Lent with the Book of Exodus (Ch 5)
February 18, 2024
Fr. John Colacino C.PP.S.
Exodus 5 (First Sunday of Lent)

Afterward Moses and Aaron came, and said to Pharaoh, “This is what Yahweh, the God of Israel, says, ‘Let my people go, that they may hold a feast to me in the wilderness.’” Pharaoh said, “Who is Yahweh, that I should listen to his voice to let Israel go? I don’t know Yahweh, and moreover I will not let Israel go.” They said, “The God of the Hebrews has met with us. Please let us go three days’ journey into the wilderness, and sacrifice to Yahweh, our God, lest he fall on us with pestilence, or with the sword.”

The king of Egypt said to them, “Why do you, Moses and Aaron, take the people from their work? Get back to your burdens!” Pharaoh said, “Behold, the people of the land are now many, and you make them rest from their burdens.” The same day Pharaoh commanded the taskmasters of the people and their officers, saying, “You shall no longer give the people straw to make brick, as before. Let them go and gather straw for themselves. You shall require from them the number of the bricks which they made before. You shall not diminish anything of it, for they are idle. Therefore they cry, saying, ‘Let’s go and sacrifice to our God.’ Let heavier work be laid on the men, that they may labor in it. Don’t let them pay any attention to lying words.”

The taskmasters of the people went out with their officers, and they spoke to the people, saying, “This is what Pharaoh says: ‘I will not give you straw. Go yourselves, get straw where you can find it, for nothing of your work shall be diminished.’” So the people were scattered abroad throughout all the land of Egypt to gather stubble for straw. The taskmasters were urgent saying, “Fulfill your work quota daily, as when there was straw!” The officers of the children of Israel, whom Pharaoh’s taskmasters had set over them, were beaten, and were asked, “Why haven’t you fulfilled your quota both yesterday and today, in making brick as before?”

Then the officers of the children of Israel came and cried to Pharaoh, saying, “Why do you deal this way with your servants? No straw is given to your servants, and they tell us, ‘Make brick!’ and behold, your servants are beaten; but the fault is in your own people.” But Pharaoh said, “You are idle! You are idle! Therefore you say, ‘Let’s go and sacrifice to Yahweh.’ Go therefore now, and work; for no straw shall be given to you; yet you shall deliver the same number of bricks!” The officers of the children of Israel saw that they were in trouble when it was said, “You shall not diminish anything from your daily quota of bricks!”

They met Moses and Aaron, who stood along the way, as they came out from Pharaoh. They said to them, “May Yahweh look at you and judge, because you have made us a stench to be abhorred in the eyes of Pharaoh, and in the eyes of his servants, to put a sword in their hand to kill us!” Moses returned to Yahweh, and said, “Lord, why have you brought trouble on this people? Why is it that you have sent me? For since I came to Pharaoh to speak in your name, he has brought trouble on this people. You have not rescued your people at all!”


When Moses had spoken these excellent words and had offered his hearers freedom and had strengthened their desire for it, the enemy was provoked and increased the suffering of those who hearkened to his speech. This is not unlike what happens now. For many of those who have accepted the word as a liberator from tyranny and have identified themselves with the Gospel are today still threatened by the Adversary with onslaughts of temptations. Many of them do become more firmly established in their faith as they are hardened by these grievous assaults, but some of the weaker ones are beaten to their knees by these misfortunes and say outright that it would have been more useful for them not to have heard the message of freedom than to endure these things for freedom's sake. For this demon who does people harm and corrupts them is intensely concerned that his subjects not look to heaven but that they stoop to earth and make bricks within themselves out of the clay.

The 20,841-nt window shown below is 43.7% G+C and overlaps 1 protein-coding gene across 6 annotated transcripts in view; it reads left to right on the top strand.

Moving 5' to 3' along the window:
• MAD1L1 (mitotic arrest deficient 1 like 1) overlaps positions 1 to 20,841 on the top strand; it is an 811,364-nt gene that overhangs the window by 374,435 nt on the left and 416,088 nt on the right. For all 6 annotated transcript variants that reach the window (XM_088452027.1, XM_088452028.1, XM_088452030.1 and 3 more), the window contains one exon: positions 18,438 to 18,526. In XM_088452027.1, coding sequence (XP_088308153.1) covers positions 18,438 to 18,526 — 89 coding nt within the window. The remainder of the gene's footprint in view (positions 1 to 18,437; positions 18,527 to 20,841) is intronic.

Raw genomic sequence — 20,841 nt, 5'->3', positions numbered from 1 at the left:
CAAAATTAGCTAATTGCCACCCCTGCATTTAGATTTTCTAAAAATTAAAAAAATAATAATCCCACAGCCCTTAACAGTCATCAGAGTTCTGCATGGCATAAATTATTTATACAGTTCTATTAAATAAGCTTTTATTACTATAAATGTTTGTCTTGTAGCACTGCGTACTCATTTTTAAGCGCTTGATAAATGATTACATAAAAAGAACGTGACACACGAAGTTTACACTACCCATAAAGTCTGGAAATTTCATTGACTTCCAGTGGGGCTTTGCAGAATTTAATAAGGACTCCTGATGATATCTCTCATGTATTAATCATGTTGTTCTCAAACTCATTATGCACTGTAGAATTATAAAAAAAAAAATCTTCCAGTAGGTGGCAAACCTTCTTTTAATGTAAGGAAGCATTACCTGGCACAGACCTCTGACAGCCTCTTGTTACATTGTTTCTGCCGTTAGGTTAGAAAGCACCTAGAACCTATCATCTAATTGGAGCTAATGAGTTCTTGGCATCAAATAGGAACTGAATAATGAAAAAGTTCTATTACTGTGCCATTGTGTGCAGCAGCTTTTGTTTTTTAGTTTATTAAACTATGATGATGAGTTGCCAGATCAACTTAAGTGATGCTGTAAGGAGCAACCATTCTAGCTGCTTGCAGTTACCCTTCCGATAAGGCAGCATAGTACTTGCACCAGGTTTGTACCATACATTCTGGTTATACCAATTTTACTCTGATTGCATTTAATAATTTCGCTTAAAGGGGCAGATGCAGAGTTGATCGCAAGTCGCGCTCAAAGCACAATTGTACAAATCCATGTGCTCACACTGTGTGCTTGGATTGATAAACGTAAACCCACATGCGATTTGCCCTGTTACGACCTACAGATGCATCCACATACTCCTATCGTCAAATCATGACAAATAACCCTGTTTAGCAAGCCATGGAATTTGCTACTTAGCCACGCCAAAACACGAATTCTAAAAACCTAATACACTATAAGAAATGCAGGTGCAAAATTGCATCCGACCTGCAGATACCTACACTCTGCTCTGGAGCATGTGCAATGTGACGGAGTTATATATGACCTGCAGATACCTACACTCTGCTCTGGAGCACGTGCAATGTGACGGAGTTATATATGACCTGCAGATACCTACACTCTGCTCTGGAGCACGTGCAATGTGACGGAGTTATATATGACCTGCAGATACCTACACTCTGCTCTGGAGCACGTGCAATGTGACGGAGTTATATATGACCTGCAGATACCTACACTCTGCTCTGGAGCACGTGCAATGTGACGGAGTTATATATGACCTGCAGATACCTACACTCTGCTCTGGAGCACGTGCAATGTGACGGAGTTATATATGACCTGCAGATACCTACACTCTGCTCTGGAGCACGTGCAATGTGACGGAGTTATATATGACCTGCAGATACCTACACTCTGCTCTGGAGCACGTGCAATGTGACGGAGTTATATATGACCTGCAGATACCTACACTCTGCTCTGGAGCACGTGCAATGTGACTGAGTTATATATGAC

It is clear to everyone that whatever belongs to material pleasure consists assuredly of earth or water, whether one is concerned with the pleasures of the stomach and the table or with the pleasures of wealth. The mixture of these elements becomes clay and is so called. Those who yearn after the pleasures of clay and keep on filling themselves with them never keep the space which receives them full; for although it is always being filled, it becomes empty again before the next pouring. In the same way the brick maker keeps on throwing yet more clay into the mould while it is constantly being emptied. I think that anyone can easily perceive the meaning of this figure by looking at the appetitive part of the soul.  For if he who fills his desire in one of the things which he pursues should then incline his desire to something else, he finds himself empty again in that regard. And if he should fill himself on this, he becomes empty and a vacant container once more for something else. And we never stop doing this until we depart from this material life.  The straw and its chaff which those subject to the tyrant's orders were required to mix in the brick are interpreted by both the divine Gospel and the sublime voice of the Apostle as material for the fire. (Gregory of Nyssa)

Musical Selection



Grant us, almighty God,
that through this yearly observance of Lent
we may enter more deeply into the mystery of Christ
and draw upon its power in the conduct of our lives.
We ask this through our Lord Jesus Christ, your Son,
who lives and reigns with you in the unity of the Holy Spirit,
God for ever and ever.  Amen.